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The BBC Drama Department Is A Terrible Place To Die
Writing in Huffington Post, Jonathan Ellis, Director of Policy and Advocacy at national hospice charity Hospice UK, bemoaned the attitude of BBC dramas towards hospices.
He writes that in a recent (6th June) episode of Casualty a woman called Julia, dying of cancer, wants to take one last holiday with her sons. He comments, “Fine so far. What is shocking is that one of the registrars seems to think that Julia's options were to ‘spend her last days with her boys abroad’ or be ‘stuck in some dingy hospice’.”
He goes on to say, “It struck me that hospice care in the BBC Drama Department must be pretty bleak. Just two months ago a character on EastEnders, Stan Carter, was dying and other characters raised objections about his being transferred to a ‘grotty hospice’.
“Walford and Holby aside, I have visited hospices across the UK and I am yet to see one that would be described anything like "dingy" or "grotty". People regularly leave hospices astounded at the wonderful places they have just seen and people whose loved ones have been cared for in hospices -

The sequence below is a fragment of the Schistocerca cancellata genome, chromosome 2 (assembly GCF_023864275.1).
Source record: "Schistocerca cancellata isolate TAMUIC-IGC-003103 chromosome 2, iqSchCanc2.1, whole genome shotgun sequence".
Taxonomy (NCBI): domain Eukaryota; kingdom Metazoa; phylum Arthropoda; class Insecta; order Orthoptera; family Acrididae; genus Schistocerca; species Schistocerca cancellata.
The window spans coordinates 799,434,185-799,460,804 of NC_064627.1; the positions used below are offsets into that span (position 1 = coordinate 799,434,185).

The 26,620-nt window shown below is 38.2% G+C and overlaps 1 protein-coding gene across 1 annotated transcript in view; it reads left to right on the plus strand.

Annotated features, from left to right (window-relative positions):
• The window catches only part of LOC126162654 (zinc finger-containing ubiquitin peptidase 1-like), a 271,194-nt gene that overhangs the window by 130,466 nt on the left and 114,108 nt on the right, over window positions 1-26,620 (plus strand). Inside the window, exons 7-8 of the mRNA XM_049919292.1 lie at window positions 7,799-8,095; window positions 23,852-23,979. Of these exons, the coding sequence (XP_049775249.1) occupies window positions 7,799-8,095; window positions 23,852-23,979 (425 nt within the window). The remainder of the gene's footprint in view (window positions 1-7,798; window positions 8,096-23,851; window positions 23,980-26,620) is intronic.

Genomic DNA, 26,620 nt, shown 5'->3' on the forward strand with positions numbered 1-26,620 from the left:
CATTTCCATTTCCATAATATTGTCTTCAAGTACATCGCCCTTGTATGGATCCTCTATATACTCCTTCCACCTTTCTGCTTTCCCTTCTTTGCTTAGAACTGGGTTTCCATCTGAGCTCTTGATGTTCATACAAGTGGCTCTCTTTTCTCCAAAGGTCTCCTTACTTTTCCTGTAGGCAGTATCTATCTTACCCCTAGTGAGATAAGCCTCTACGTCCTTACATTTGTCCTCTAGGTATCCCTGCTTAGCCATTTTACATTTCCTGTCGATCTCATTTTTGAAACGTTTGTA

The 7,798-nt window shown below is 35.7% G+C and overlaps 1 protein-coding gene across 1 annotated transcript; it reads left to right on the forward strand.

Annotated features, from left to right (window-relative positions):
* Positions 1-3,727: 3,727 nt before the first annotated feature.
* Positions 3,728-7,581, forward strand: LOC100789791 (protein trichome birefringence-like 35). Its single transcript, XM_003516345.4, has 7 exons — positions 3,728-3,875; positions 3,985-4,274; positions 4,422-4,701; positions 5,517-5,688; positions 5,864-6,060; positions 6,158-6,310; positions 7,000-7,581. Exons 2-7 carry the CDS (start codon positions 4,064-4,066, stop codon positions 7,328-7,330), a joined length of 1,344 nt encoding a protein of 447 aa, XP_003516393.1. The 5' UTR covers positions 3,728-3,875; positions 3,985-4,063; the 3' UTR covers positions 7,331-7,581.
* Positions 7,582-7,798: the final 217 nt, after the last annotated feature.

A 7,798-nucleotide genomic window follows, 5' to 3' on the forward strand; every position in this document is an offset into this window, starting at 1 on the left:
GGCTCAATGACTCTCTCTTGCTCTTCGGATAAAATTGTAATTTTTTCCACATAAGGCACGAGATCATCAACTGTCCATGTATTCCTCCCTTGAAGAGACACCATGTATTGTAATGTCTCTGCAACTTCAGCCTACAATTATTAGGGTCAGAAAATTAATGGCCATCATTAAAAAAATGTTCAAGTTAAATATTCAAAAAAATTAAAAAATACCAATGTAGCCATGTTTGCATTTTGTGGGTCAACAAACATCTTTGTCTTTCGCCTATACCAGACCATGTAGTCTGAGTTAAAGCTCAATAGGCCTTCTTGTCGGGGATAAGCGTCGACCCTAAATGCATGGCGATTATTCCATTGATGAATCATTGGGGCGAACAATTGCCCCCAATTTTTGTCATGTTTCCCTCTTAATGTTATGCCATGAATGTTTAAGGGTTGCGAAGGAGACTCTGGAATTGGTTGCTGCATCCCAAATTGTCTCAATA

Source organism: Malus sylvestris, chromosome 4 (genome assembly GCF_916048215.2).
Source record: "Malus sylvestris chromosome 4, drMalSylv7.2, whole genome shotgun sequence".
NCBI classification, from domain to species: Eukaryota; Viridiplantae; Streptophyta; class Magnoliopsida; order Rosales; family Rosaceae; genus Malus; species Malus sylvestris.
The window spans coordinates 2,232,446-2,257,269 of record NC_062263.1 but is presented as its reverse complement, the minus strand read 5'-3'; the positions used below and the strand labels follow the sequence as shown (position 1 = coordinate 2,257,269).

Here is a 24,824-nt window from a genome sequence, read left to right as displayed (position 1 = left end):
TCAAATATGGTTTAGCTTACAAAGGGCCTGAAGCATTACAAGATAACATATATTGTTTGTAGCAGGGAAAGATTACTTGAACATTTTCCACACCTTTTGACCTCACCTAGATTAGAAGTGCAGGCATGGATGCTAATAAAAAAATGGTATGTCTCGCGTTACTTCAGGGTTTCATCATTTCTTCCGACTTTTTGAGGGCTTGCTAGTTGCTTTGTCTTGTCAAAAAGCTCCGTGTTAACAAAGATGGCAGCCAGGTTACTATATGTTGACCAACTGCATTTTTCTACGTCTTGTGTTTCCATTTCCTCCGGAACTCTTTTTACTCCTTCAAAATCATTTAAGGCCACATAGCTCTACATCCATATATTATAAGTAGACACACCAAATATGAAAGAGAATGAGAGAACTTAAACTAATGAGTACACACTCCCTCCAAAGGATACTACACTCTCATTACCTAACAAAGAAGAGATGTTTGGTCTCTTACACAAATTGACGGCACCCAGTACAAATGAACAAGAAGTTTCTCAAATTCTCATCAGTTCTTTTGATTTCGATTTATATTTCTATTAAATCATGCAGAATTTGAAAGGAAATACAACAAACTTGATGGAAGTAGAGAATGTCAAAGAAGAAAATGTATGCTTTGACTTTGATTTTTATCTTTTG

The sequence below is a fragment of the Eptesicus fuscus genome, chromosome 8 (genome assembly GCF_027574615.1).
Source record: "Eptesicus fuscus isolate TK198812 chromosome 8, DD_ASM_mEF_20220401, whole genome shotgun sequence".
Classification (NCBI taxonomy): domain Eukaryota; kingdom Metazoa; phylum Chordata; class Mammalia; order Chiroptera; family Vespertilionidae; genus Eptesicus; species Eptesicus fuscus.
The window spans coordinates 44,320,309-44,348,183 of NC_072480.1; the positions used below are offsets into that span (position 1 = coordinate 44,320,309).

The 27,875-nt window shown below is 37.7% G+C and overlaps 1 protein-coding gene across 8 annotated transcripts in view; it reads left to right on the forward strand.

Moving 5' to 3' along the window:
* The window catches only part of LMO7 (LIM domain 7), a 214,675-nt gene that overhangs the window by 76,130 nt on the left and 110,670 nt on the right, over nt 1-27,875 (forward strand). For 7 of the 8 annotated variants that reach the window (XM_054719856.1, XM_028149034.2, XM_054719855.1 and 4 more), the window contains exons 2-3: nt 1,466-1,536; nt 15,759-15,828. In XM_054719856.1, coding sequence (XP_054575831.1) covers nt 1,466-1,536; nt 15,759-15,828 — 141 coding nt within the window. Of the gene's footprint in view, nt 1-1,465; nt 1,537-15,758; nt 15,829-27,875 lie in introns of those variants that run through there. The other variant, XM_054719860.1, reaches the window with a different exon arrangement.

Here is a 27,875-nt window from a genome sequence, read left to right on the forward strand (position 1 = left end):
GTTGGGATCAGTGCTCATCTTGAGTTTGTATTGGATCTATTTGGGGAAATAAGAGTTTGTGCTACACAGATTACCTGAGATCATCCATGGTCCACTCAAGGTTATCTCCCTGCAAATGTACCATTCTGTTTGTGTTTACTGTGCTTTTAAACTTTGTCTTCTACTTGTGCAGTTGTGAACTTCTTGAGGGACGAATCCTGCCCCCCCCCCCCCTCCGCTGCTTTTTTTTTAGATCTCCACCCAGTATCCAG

“The statistics also challenge the suggestion of hospices being anything other than full of compassion and dignity. The National Survey of Bereaved People (VOICES) in 2013 found hospice care was rated the highest quality care by those who had lost a loved one. Hospice staff lead the way in making sure that people are cared for with utmost dignity and respect -
He concludes with, “I'm privileged to hear stories everyday of how hospices are making a difference, but I think if you asked one of the 360,000 patients and family members that are supported by hospices every year, the 125,000 volunteers who donate their time to local hospices, or more than 600 hospice runners who fundraised at this year's London Marathon, you will get a similar response.” @